Equipment and computer software are advancing to the point where automation in the construction industry is starting to make people worry about the future of their jobs. Automation in construction hasn’t occurred as quickly as it has in other industries, but more automation is beginning to emerge. Fortunately, while automation can increase efficiency in construction, it cannot eliminate the need for skilled professionals.

Automation Isn’t as Scary as It Sounds

Many people experience anxiety just from hearing the word “automation.” Automation has already reduced the need for many jobs, such as bank tellers and cashiers. Many workers are starting to wonder what’s next? As scary as it sounds, the reality is that automation has much to offer the construction industry. Automation can increase safety on construction sites, help guarantee construction companies are abiding by codes and ordinances and increase the accuracy of measurements and other calculations. All in all, automation allows companies to perform task faster, while also limiting costs and risks.

Despite Automation Trends, Construction Offers Great Job Security

The labor shortage in the construction field makes construction a wise industry to become involved with. There is a lot of job security right now. From skilled laborers to project managers to Human Resource Professionals, there are many different jobs in the industry that can accommodate a wide variety of skills and experiences. Plus, construction work isn’t limited by geography. The demand for construction work is high everywhere. Automation might, however, mean more retraining will be necessary. The need for human labor won’t go away any time soon, but the nature of the work might change.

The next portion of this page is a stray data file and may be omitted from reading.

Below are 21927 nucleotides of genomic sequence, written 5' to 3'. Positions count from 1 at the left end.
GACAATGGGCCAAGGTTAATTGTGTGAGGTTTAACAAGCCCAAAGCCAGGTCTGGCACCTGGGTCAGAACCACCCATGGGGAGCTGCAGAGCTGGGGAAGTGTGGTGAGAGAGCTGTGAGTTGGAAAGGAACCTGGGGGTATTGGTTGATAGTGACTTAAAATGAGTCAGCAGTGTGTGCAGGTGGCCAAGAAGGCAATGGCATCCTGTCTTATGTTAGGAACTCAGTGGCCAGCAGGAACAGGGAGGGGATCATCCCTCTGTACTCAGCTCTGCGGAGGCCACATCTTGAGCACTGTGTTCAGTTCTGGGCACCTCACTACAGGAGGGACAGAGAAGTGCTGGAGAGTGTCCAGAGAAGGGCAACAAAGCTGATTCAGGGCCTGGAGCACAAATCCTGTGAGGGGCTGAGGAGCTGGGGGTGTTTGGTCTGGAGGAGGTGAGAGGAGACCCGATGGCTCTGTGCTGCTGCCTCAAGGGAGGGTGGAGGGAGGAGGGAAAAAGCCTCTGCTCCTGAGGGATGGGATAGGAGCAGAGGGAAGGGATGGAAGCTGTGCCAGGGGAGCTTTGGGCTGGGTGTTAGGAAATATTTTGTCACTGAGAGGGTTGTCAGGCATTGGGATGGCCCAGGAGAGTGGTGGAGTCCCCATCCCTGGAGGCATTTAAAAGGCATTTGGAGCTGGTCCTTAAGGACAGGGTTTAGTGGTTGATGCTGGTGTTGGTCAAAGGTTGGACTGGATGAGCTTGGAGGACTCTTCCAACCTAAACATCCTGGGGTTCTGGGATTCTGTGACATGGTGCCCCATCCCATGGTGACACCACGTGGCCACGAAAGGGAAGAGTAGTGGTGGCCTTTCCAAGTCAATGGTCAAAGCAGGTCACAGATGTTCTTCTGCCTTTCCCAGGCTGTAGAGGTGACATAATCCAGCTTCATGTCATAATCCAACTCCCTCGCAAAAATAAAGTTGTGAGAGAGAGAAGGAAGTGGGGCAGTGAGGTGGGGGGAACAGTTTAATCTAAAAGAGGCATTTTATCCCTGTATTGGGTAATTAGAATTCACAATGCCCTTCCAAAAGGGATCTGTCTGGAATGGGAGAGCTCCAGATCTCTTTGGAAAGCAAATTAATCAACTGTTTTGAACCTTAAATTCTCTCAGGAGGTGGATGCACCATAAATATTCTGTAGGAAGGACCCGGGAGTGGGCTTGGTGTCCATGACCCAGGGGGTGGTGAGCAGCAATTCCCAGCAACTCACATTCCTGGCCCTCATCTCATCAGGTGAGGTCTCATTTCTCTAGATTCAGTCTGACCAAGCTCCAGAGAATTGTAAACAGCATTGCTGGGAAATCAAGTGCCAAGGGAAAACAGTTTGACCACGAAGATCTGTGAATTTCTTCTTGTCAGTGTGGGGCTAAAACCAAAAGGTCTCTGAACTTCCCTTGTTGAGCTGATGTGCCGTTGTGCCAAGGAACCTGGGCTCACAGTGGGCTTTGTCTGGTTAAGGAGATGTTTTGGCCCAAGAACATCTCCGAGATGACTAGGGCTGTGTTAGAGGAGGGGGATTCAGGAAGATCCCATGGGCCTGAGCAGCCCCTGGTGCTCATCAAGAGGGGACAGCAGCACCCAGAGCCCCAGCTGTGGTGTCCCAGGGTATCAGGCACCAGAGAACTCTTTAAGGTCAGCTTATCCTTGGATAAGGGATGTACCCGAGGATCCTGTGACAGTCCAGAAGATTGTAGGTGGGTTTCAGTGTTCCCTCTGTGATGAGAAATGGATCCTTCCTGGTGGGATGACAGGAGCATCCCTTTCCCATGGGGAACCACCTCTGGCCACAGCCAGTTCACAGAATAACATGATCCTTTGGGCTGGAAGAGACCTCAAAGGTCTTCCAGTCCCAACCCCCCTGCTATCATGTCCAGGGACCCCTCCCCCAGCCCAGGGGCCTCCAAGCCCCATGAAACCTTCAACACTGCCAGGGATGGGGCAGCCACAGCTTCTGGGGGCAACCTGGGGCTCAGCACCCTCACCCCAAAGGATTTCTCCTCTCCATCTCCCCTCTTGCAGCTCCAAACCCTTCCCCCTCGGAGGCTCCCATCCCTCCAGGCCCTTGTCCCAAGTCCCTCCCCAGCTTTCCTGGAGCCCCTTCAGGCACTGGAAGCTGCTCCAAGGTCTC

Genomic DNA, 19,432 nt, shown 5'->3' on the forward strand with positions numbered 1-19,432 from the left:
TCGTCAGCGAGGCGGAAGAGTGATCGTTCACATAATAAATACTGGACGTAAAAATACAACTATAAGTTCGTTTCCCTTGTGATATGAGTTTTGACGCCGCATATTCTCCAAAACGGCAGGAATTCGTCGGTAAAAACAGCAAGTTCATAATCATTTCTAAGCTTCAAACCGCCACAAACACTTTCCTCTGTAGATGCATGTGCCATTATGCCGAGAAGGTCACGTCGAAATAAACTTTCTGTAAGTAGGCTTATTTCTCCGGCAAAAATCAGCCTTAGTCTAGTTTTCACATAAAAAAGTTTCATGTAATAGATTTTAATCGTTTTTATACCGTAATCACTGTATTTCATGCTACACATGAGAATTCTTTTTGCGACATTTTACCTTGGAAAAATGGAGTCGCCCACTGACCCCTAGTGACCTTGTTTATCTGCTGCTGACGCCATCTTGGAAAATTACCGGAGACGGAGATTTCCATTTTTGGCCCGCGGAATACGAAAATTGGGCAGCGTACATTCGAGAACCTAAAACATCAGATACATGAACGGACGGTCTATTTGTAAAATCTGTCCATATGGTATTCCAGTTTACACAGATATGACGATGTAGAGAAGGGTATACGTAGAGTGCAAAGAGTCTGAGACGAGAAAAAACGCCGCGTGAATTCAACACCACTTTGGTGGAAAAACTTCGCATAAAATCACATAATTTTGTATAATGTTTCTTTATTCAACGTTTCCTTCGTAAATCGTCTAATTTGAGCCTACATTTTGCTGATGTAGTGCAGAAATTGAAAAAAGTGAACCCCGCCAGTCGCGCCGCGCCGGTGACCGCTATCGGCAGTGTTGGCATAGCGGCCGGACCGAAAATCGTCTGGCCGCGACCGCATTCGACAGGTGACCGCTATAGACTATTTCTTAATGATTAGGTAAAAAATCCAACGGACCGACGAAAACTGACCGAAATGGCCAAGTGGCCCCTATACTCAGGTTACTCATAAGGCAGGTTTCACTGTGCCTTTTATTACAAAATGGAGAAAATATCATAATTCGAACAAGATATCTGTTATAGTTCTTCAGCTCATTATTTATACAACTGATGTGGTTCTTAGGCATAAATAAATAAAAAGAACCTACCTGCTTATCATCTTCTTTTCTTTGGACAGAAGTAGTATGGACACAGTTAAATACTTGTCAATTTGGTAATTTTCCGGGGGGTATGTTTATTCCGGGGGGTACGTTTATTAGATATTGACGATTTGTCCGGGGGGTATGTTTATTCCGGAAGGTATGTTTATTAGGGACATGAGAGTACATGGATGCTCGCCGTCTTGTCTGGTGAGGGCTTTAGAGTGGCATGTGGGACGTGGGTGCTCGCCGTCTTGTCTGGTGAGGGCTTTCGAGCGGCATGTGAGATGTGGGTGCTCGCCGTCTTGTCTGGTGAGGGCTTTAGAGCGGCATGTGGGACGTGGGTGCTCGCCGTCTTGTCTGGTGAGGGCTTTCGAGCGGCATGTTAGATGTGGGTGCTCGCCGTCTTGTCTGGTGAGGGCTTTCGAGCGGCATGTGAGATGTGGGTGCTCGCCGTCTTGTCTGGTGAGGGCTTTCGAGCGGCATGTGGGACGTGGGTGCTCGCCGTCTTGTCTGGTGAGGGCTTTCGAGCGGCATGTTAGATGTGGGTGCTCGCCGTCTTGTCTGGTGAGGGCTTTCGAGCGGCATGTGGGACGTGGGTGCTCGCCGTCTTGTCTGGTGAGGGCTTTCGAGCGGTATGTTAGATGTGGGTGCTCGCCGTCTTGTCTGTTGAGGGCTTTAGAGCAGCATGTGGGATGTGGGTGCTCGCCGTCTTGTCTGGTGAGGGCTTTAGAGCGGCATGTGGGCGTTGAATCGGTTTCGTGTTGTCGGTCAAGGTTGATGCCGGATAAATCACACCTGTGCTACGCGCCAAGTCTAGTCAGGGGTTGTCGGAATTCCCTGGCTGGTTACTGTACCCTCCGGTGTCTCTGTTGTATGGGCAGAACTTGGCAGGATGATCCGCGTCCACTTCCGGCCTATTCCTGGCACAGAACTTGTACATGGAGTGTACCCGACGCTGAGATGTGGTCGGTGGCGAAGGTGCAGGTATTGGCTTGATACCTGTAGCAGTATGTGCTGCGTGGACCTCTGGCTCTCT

Skilled Labor Is Still a Necessity

Automation can help skilled professionals work more efficiently but cannot replace them entirely. When discussing the probability that robots will replace human labor, the jobs that are the most secure are the ones that require skill and innovation. Both architecture and construction require high levels of skill and innovation. Consumers expect craftsmanship in constructions, and robots and other technology cannot provide anywhere near the level of craftsmanship that real people can.

Another thing to consider is the nature of robots and automated technology. They excel at easy tasks that are repetitive and consistent. While some can handle more complex tasks, construction is unique. Construction sites are dynamic and unpredictable, which makes automating tasks more challenging.

There is a stigma against blue collar workers that didn’t exist thirty years ago. There is also a stigma against automation in the work place. Construction is one area where automation does more good than harm. It is also a chance to do creative and productive work with your hands that actually comes with good benefits and compensation. Especially with the demand for skilled professionals as high as it is, there has never been a better time to consider entering the construction industry.

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